Hopefully you’re still with me because this is by far the most important part of this blog post…

I want to create a living document that houses all of these fun activities, so other teachers can use them in their classrooms. 

Here’s how I’m going to start this. Here is the link to a google doc, where I have listed many of the activities I have used, or will use. Feel free to use them in your classroom, but what I ask in return is that you also add a fun/cool/interesting activity or idea that interests you. (To do this, please email me at [email protected] so I can give you editing capability for the google doc). My hope is that this becomes like the “take a book, leave a book” stands you see in some neighbourhoods.

“Like a small boat on the ocean, sending big waves into motion. Like how a single word can make a heart open. I might only have one match, but I can make an explosion.” – Rachel Platten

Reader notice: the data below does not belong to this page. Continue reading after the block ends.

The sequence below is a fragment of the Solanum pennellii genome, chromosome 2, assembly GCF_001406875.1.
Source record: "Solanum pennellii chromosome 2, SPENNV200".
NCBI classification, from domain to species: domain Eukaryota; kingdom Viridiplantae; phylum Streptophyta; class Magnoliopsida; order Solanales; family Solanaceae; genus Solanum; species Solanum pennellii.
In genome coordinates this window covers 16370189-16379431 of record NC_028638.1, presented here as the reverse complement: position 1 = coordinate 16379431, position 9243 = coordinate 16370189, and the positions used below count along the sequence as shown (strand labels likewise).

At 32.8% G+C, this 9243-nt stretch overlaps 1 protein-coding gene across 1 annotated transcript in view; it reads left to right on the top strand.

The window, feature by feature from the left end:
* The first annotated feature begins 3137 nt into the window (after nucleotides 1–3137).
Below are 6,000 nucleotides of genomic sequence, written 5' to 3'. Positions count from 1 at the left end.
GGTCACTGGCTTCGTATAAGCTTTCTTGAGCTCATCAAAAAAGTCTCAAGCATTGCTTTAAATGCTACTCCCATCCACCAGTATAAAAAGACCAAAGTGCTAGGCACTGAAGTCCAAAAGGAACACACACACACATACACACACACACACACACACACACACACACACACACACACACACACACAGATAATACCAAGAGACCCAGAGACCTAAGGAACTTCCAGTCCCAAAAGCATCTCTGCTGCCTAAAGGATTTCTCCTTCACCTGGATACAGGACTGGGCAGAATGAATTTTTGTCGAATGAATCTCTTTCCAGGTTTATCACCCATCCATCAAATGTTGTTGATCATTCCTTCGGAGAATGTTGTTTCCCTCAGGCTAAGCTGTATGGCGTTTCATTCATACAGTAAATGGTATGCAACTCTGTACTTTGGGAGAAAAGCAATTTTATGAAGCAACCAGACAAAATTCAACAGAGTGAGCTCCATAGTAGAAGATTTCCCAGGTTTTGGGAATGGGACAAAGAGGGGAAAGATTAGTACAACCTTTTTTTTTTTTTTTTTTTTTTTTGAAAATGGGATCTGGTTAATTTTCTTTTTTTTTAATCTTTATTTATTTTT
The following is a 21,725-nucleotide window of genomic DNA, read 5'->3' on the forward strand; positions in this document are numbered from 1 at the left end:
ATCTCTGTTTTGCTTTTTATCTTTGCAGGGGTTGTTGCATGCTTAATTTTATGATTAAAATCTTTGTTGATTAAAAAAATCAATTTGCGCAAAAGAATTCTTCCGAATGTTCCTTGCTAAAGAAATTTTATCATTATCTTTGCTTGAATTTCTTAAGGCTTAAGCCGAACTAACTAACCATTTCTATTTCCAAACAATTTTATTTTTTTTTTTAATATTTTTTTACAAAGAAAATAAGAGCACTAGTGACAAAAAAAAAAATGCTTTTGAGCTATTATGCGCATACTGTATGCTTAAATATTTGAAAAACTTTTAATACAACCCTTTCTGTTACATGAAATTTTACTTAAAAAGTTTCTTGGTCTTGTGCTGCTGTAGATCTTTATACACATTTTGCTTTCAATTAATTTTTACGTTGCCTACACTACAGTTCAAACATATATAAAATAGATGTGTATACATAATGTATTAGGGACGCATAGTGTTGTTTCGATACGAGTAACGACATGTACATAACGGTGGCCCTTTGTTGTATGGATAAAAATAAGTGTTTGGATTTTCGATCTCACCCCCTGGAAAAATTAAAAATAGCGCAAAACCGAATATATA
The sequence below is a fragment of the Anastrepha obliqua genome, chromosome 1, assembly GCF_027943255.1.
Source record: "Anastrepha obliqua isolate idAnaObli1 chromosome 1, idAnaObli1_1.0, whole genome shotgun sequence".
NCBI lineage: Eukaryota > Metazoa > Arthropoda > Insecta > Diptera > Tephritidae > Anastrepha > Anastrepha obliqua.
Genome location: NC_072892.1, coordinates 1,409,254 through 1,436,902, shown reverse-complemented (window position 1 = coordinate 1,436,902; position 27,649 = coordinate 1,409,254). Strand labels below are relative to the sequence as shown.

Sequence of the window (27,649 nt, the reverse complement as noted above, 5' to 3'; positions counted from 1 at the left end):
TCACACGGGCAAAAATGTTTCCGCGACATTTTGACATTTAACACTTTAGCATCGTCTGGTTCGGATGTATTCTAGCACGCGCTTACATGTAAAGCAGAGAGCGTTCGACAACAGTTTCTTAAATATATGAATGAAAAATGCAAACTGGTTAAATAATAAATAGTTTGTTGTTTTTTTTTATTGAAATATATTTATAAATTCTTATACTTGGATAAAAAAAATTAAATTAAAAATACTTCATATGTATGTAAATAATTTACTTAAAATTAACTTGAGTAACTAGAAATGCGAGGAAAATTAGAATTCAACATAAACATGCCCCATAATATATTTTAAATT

Let’s turn our single match into an explosion!

About Michael Moore

I have taught senior mathematics at Hillfield Strathallan College for 10 years and I'm currently the Subject Coordinator for the Mathematics and Computer Science department.
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9 Responses to “Math is Fun Fridays”

  1. Lisa Mitchell says:

    Great idea Mike, I’ll get my thinking cap on!

  2. Graham Vogt says:

    Thanks for this post @mmoore and what an amazing resource you’re creating and sharing. Math in our school – the IB program – seems to be such a monster. A reprieve every now and then to remind us it’s fun sounds about perfect. I will certainly pass this post and your folder – assuming that’s ok.